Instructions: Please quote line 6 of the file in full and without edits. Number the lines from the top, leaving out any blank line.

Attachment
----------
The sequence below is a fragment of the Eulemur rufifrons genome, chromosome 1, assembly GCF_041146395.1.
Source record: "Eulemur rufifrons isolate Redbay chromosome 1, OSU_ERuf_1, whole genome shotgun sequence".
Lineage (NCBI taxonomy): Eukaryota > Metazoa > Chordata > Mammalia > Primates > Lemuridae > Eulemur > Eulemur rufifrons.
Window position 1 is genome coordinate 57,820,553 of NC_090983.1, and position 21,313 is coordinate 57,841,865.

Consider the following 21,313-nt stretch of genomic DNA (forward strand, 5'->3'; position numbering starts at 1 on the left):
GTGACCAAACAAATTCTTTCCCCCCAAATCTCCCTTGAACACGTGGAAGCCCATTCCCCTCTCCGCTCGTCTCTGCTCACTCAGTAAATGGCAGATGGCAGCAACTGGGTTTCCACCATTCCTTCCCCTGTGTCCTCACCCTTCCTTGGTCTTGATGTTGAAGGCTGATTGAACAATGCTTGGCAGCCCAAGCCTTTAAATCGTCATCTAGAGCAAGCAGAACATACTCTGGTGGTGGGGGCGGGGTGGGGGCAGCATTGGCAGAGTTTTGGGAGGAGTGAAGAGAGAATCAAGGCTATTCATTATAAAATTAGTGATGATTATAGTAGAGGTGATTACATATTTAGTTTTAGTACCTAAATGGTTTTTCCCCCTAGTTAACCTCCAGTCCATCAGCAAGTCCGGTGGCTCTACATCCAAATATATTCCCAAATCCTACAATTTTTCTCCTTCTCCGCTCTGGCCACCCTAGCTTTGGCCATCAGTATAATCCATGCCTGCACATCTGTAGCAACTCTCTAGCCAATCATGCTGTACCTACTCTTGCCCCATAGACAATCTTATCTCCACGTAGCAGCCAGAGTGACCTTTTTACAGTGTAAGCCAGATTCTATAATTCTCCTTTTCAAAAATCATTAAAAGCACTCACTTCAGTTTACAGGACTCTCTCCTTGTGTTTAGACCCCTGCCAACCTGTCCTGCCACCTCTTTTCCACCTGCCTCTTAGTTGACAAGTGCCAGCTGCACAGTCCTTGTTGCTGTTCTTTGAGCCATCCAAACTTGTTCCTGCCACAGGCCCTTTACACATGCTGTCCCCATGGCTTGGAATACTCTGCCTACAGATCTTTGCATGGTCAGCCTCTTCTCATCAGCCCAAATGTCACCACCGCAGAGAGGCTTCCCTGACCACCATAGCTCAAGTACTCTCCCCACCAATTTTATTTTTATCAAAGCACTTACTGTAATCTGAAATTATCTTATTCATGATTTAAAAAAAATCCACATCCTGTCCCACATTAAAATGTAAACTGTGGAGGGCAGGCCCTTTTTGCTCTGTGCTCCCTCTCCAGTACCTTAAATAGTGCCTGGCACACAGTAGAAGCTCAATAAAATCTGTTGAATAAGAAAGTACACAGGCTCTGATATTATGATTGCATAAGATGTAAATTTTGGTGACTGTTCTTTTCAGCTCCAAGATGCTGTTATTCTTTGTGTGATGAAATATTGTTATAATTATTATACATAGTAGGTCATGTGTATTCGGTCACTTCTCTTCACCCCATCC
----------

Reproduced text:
GTGACCAAACAAATTCTTTCCCCCCAAATCTCCCTTGAACACGTGGAAGCCCATTCCCCTCTCCGCTCGTCTCTGCTCACTCAGTAAATGGCAGATGGCAGCAACTGGGTTTCCACCATTCCTTCCCCTGTGTCCTCACCCTTCCTTGGTCTTGATGTTGAAGGCTGATTGAACAATGCTTGGCAGCCCAAGCCTTTAAATCGTCATCTAGAGCAAGCAGAACATACTCTGGTGGTGGGGGCGGGGTGGGGGCAGCATTGGCAGAGTTTTGGGAGGAGTGAAGAGAGAATCAAGGCTATTCATTATAAAATTAGTGATGATTATAGTAGAGGTGATTACATATTTAGTTTTAGTACCTAAATGGTTTTTCCCCCTAGTTAACCTCCAGTCCATCAGCAAGTCCGGTGGCTCTACATCCAAATATATTCCCAAATCCTACAATTTTTCTCCTTCTCCGCTCTGGCCACCCTAGCTTTGGCCATCAGTATAATCCATGCCTGCACATCTGTAGCAACTCTCTAGCCAATCATGCTGTACCTACTCTTGCCCCATAGACAATCTTATCTCCACGTAGCAGCCAGAGTGACCTTTTTACAGTGTAAGCCAGATTCTATAATTCTCCTTTTCAAAAATCATTAAAAGCACTCACTTCAGTTTACAGGACTCTCTCCTTGTGTTTAGACCCCTGCCAACCTGTCCTGCCACCTCTTTTCCACCTGCCTCTTAGTTGACAAGTGCCAGCTGCACAGTCCTTGTTGCTGTTCTTTGAGCCATCCAAACTTGTTCCTGCCACAGGCCCTTTACACATGCTGTCCCCATGGCTTGGAATACTCTGCCTACAGATCTTTGCATGGTCAGCCTCTTCTCATCAGCCCAAATGTCACCACCGCAGAGAGGCTTCCCTGACCACCATAGCTCAAGTACTCTCCCCACCAATTTTATTTTTATCAAAGCACTTACTGTAATCTGAAATTATCTTATTCATGATTTAAAAAAAATCCACATCCTGTCCCACATTAAAATGTAAACTGTGGAGGGCAGGCCCTTTTTGCTCTGTGCTCCCTCTCCAGTACCTTAAATAGTGCCTGGCACACAGTAGAAGCTCAATAAAATCTGTTGAATAAGAAAGTACACAGGCTCTGATATTATGATTGCATAAGATGTAAATTTTGGTGACTGTTCTTTTCAGCTCCAAGATGCTGTTATTCTTTGTGTGATGAAATATTGTTATAATTATTATACATAGTAGGTCATGTGTATTCGGTCACTTCTCTTCACCCCATCC